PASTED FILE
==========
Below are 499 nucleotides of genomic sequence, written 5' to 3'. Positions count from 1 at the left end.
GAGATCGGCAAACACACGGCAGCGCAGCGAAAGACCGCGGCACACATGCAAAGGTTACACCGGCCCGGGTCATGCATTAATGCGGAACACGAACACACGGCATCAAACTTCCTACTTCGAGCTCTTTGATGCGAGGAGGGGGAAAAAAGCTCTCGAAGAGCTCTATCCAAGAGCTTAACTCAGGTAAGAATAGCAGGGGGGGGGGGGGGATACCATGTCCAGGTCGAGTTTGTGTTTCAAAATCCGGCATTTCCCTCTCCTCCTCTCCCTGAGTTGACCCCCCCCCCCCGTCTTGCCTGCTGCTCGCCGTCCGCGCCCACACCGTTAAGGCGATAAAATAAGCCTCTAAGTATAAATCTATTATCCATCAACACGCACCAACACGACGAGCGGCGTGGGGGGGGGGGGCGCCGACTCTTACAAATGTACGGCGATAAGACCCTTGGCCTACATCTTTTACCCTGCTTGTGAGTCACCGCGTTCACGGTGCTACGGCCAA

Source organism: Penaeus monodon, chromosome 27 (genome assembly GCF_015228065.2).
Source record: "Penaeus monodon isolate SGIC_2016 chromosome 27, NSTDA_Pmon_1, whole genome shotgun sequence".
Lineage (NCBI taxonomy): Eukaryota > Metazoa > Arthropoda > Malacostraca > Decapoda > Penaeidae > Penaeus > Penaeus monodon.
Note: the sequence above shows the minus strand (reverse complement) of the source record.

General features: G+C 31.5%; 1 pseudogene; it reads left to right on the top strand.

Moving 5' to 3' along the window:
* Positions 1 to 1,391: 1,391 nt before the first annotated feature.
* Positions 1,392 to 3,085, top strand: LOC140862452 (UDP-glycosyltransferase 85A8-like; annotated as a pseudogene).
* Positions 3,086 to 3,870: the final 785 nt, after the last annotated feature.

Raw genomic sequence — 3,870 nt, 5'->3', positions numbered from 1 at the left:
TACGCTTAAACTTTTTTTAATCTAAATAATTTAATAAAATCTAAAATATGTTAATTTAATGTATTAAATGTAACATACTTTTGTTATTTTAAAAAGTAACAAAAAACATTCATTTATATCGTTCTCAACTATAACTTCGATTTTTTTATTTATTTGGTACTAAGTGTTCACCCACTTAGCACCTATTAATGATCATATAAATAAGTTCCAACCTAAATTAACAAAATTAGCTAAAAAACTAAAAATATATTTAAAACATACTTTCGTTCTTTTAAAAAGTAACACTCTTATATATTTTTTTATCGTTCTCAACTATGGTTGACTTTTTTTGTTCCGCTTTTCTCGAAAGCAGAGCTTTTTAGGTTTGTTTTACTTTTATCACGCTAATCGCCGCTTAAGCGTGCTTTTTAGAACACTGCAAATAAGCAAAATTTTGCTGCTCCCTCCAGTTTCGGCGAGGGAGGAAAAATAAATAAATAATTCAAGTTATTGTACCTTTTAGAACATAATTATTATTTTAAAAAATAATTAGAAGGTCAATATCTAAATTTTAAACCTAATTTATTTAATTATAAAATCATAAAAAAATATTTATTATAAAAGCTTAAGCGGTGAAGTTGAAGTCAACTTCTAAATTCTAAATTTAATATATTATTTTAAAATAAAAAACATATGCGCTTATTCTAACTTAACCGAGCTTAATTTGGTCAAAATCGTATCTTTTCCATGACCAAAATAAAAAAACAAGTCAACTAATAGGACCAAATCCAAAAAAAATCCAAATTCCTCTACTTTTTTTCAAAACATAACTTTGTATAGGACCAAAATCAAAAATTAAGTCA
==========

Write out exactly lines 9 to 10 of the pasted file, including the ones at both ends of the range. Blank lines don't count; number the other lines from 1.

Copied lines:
* Positions 1 to 1,391: 1,391 nt before the first annotated feature.
* Positions 1,392 to 3,085, top strand: LOC140862452 (UDP-glycosyltransferase 85A8-like; annotated as a pseudogene).